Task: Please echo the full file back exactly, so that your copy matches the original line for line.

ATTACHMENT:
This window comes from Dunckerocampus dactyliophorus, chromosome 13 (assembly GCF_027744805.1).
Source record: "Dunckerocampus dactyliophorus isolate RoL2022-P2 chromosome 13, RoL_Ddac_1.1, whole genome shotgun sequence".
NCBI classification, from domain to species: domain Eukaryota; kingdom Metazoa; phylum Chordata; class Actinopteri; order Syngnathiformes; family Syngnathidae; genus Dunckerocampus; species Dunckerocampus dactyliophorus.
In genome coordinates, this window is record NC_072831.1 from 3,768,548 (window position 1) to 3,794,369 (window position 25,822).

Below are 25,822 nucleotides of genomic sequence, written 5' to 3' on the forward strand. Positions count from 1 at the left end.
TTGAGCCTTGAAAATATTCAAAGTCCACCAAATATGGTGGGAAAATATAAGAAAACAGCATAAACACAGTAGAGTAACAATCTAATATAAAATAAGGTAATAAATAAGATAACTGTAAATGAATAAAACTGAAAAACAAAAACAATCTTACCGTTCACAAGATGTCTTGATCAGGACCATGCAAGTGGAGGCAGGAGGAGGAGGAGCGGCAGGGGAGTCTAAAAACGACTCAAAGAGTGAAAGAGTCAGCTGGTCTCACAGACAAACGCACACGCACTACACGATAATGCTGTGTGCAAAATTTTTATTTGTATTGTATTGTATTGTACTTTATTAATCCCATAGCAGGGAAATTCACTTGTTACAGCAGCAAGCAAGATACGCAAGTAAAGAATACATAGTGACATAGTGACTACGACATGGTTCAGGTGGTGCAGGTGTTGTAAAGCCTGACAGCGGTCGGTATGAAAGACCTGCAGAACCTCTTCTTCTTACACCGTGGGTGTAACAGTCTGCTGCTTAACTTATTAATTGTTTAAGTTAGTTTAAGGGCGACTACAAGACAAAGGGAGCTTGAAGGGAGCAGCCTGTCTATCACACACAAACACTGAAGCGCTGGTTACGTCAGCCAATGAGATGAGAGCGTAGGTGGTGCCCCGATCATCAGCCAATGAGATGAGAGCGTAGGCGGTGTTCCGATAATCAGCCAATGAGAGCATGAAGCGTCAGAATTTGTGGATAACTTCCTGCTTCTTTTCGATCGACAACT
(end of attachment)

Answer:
This window comes from Dunckerocampus dactyliophorus, chromosome 13 (assembly GCF_027744805.1).
Source record: "Dunckerocampus dactyliophorus isolate RoL2022-P2 chromosome 13, RoL_Ddac_1.1, whole genome shotgun sequence".
NCBI classification, from domain to species: domain Eukaryota; kingdom Metazoa; phylum Chordata; class Actinopteri; order Syngnathiformes; family Syngnathidae; genus Dunckerocampus; species Dunckerocampus dactyliophorus.
In genome coordinates, this window is record NC_072831.1 from 3,768,548 (window position 1) to 3,794,369 (window position 25,822).

Below are 25,822 nucleotides of genomic sequence, written 5' to 3' on the forward strand. Positions count from 1 at the left end.
TTGAGCCTTGAAAATATTCAAAGTCCACCAAATATGGTGGGAAAATATAAGAAAACAGCATAAACACAGTAGAGTAACAATCTAATATAAAATAAGGTAATAAATAAGATAACTGTAAATGAATAAAACTGAAAAACAAAAACAATCTTACCGTTCACAAGATGTCTTGATCAGGACCATGCAAGTGGAGGCAGGAGGAGGAGGAGCGGCAGGGGAGTCTAAAAACGACTCAAAGAGTGAAAGAGTCAGCTGGTCTCACAGACAAACGCACACGCACTACACGATAATGCTGTGTGCAAAATTTTTATTTGTATTGTATTGTATTGTACTTTATTAATCCCATAGCAGGGAAATTCACTTGTTACAGCAGCAAGCAAGATACGCAAGTAAAGAATACATAGTGACATAGTGACTACGACATGGTTCAGGTGGTGCAGGTGTTGTAAAGCCTGACAGCGGTCGGTATGAAAGACCTGCAGAACCTCTTCTTCTTACACCGTGGGTGTAACAGTCTGCTGCTTAACTTATTAATTGTTTAAGTTAGTTTAAGGGCGACTACAAGACAAAGGGAGCTTGAAGGGAGCAGCCTGTCTATCACACACAAACACTGAAGCGCTGGTTACGTCAGCCAATGAGATGAGAGCGTAGGTGGTGCCCCGATCATCAGCCAATGAGATGAGAGCGTAGGCGGTGTTCCGATAATCAGCCAATGAGAGCATGAAGCGTCAGAATTTGTGGATAACTTCCTGCTTCTTTTCGATCGACAACT